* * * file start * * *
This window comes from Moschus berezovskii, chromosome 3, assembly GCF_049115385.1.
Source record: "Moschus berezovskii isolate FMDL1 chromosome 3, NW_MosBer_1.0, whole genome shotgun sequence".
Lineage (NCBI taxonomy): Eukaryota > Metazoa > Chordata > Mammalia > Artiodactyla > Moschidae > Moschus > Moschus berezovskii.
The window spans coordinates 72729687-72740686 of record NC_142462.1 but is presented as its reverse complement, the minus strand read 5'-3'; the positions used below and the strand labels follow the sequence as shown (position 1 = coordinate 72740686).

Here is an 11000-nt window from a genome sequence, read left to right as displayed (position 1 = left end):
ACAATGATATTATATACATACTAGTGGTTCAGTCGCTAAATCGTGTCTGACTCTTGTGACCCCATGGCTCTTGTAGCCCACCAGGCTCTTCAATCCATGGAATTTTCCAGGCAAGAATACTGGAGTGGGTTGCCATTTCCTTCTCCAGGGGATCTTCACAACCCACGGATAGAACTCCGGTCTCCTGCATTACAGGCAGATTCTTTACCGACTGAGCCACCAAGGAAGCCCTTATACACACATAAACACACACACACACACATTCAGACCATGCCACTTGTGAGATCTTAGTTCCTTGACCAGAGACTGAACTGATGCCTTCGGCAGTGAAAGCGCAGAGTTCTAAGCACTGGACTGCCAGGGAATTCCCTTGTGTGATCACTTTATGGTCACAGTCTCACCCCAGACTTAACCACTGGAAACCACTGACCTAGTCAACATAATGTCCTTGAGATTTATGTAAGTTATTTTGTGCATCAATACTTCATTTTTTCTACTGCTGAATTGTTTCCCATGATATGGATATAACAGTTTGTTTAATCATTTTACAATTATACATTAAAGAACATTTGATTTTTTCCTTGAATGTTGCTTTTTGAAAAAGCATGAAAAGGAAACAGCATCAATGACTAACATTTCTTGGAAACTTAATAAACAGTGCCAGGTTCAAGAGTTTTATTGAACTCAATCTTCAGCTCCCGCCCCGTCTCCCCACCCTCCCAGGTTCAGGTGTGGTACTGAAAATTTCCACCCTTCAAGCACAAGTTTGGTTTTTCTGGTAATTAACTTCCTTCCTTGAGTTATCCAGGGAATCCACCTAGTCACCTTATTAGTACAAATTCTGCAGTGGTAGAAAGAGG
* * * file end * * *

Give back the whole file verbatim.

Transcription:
This window comes from Moschus berezovskii, chromosome 3, assembly GCF_049115385.1.
Source record: "Moschus berezovskii isolate FMDL1 chromosome 3, NW_MosBer_1.0, whole genome shotgun sequence".
Lineage (NCBI taxonomy): Eukaryota > Metazoa > Chordata > Mammalia > Artiodactyla > Moschidae > Moschus > Moschus berezovskii.
The window spans coordinates 72729687-72740686 of record NC_142462.1 but is presented as its reverse complement, the minus strand read 5'-3'; the positions used below and the strand labels follow the sequence as shown (position 1 = coordinate 72740686).

Here is an 11000-nt window from a genome sequence, read left to right as displayed (position 1 = left end):
ACAATGATATTATATACATACTAGTGGTTCAGTCGCTAAATCGTGTCTGACTCTTGTGACCCCATGGCTCTTGTAGCCCACCAGGCTCTTCAATCCATGGAATTTTCCAGGCAAGAATACTGGAGTGGGTTGCCATTTCCTTCTCCAGGGGATCTTCACAACCCACGGATAGAACTCCGGTCTCCTGCATTACAGGCAGATTCTTTACCGACTGAGCCACCAAGGAAGCCCTTATACACACATAAACACACACACACACACATTCAGACCATGCCACTTGTGAGATCTTAGTTCCTTGACCAGAGACTGAACTGATGCCTTCGGCAGTGAAAGCGCAGAGTTCTAAGCACTGGACTGCCAGGGAATTCCCTTGTGTGATCACTTTATGGTCACAGTCTCACCCCAGACTTAACCACTGGAAACCACTGACCTAGTCAACATAATGTCCTTGAGATTTATGTAAGTTATTTTGTGCATCAATACTTCATTTTTTCTACTGCTGAATTGTTTCCCATGATATGGATATAACAGTTTGTTTAATCATTTTACAATTATACATTAAAGAACATTTGATTTTTTCCTTGAATGTTGCTTTTTGAAAAAGCATGAAAAGGAAACAGCATCAATGACTAACATTTCTTGGAAACTTAATAAACAGTGCCAGGTTCAAGAGTTTTATTGAACTCAATCTTCAGCTCCCGCCCCGTCTCCCCACCCTCCCAGGTTCAGGTGTGGTACTGAAAATTTCCACCCTTCAAGCACAAGTTTGGTTTTTCTGGTAATTAACTTCCTTCCTTGAGTTATCCAGGGAATCCACCTAGTCACCTTATTAGTACAAATTCTGCAGTGGTAGAAAGAGG